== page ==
- Hardcover: 310 pages
- Publisher: Atlantic Monthly Pr; American ed. edition (June 1 2000)
- Language: English
- ISBN-10: 0871138085
- ISBN-13: 978-0871138088
- Product Dimensions: 15.2 x 3.2 x 21.6 cm
- Shipping Weight: 481 g
- Average Customer Review: 1 customer review
- Amazon Bestsellers Rank: #4,373,993 in Books (See Top 100 in Books)
Sunset over Chocolate Mountain Hardcover – Jun 1 2000
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From Publishers Weekly
The Arizona desert is the unlikely but stunning setting for this imaginative first novel, the beguiling and unsettling tale of an obese Englishman, a young girl, a Slovakian shoemaker and an ice cream man. Uprooting himself from dreary England when his doting mother dies, 34-year-old Theobald Moon moves to a mobile home on a one-acre plot in the desert outside Tucson, where he plans to enjoy the sun, immerse himself in New Age philosophy and yoga, plant a cactus garden and eat to his heart's content. Reminiscent of John Kennedy Toole's hero Ignatius Reilly in A Confederacy of Dunces, Moon is both charming and disgusting, a large man with a sweet disposition and an uncommon interest in his bodily functions. A no-nonsense cowboy named Jersey befriends Theo, teaching him to live in and respect the desert. But just as Theo is beginning to acclimate himself, a young Slovakian shoemaker and her lover arrive in an ice cream truck and take up residence nearby. Four years later, Theo is still living in the desert, the shoemaker and her lover are gone, and Theo has a daughter, four-year-old Josephine. The mystery of Josephine's origins is revealed in flashbacks over nearly a decade as she grows up, with points of view alternating between Theo and Josephine. British author Elderkin has crafted a complex, heartbreaking tale, entwining the lives of quirky characters in an improbable but compelling narrative illustrating the agonizing potential of love to cause more pain then pleasure. The reader occasionally feels distanced from the action, and an abrupt, unnerving ending falls short, but this is a promising debut. Foreign rights sold in the U.K., Germany, Italy and the Netherlands. (June)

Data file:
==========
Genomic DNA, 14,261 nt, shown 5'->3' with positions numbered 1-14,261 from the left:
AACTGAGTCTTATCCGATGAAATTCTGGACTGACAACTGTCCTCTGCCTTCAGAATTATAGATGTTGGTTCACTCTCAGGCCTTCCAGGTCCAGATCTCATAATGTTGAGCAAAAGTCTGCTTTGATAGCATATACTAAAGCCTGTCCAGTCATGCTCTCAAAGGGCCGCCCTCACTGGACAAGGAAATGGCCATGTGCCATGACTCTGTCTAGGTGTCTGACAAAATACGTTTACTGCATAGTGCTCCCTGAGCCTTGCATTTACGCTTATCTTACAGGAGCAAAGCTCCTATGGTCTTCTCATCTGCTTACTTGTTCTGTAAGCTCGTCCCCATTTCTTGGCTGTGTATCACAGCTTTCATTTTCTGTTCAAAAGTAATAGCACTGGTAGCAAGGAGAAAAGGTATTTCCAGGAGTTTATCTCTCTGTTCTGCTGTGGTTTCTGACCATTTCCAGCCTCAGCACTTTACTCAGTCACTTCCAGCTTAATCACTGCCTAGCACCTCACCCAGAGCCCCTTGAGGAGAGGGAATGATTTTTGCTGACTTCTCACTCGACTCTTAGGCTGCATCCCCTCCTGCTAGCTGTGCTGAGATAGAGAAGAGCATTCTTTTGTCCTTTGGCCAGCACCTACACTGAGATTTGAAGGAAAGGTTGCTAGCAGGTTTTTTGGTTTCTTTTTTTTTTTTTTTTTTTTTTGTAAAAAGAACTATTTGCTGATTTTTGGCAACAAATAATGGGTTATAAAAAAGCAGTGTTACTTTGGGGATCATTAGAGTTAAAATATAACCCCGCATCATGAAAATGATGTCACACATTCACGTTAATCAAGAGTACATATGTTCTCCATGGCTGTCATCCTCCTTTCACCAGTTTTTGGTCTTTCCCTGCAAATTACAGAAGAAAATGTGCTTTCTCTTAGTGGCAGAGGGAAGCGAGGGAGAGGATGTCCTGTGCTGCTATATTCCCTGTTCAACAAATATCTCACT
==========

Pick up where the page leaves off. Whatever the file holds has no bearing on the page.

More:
Copyright 2000 Reed Business Information, Inc.
From Library Journal
Elderkin's first novel is a disquieting modern fairy tale set in the Arizona desert. Theobald Moon and his daughter, Josephine, live isolated and enchanted lives in a faded blue mobile home, where they are visited only by Jersey, a taciturn cowboy who takes care of practical matters for them. Flashbacks reveal Theo's life in England before he escaped to create a new home for himself in the bleak desert. Gradually, Josephine grows from a happy girl raised on candy and Theo's made-up stories into a rebellious teenager who seeks the truth about her mysterious birth. Meanwhile, Tibor and the pregnant Eva, who have fled Eastern Europe in search of a better life, arrive in town in an ice cream truck and bring further change. Like orally transmitted fairy tales of old, this work contains elements of mystery and beauty as well as cruelty and death. While well written, it is a relentlessly grim tale, and the ending does not satisfy. Recommended for extensive fiction collections.DCheryl L. Conway, Univ. of Arkansas Lib., Fayetteville
Copyright 2000 Reed Business Information, Inc.
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Most helpful customer reviews on Amazon.com
However, the book ends at the point where all the interesting questions are lined up ready - and not a single answer is offered! Perhaps that was intentional: maybe there is a second volume already half-written; or maybe we need to take up the quest ourselves. But after recently reading Protect And Defend I found this a stark contrast. Protect And Defend takes on some major themes and digs through the possible answers in heroic detail. Chocolate Mountains raises important questions but leaves it there.
For all that, it is a thoroughly good read, leaving you with a powerful desire to visit the deserts the author so evocatively describes. Nor will you forget the characters in a hurry.
I am an avid reader, and I do agree that her character descriptions were good, but the book overall was not suspensful, nor was it intriguing. I've read it 5 times combing it for things for my book report and character profiles, and you find something different every time because of the great detail she uses. So if you're into detail, this book is great. If you want something suspenseful pick up something else. I personally enjoyed "The Cabinet of Curiosities" much more than this book...leave this one and go buy the other...you'll be much happier in the end.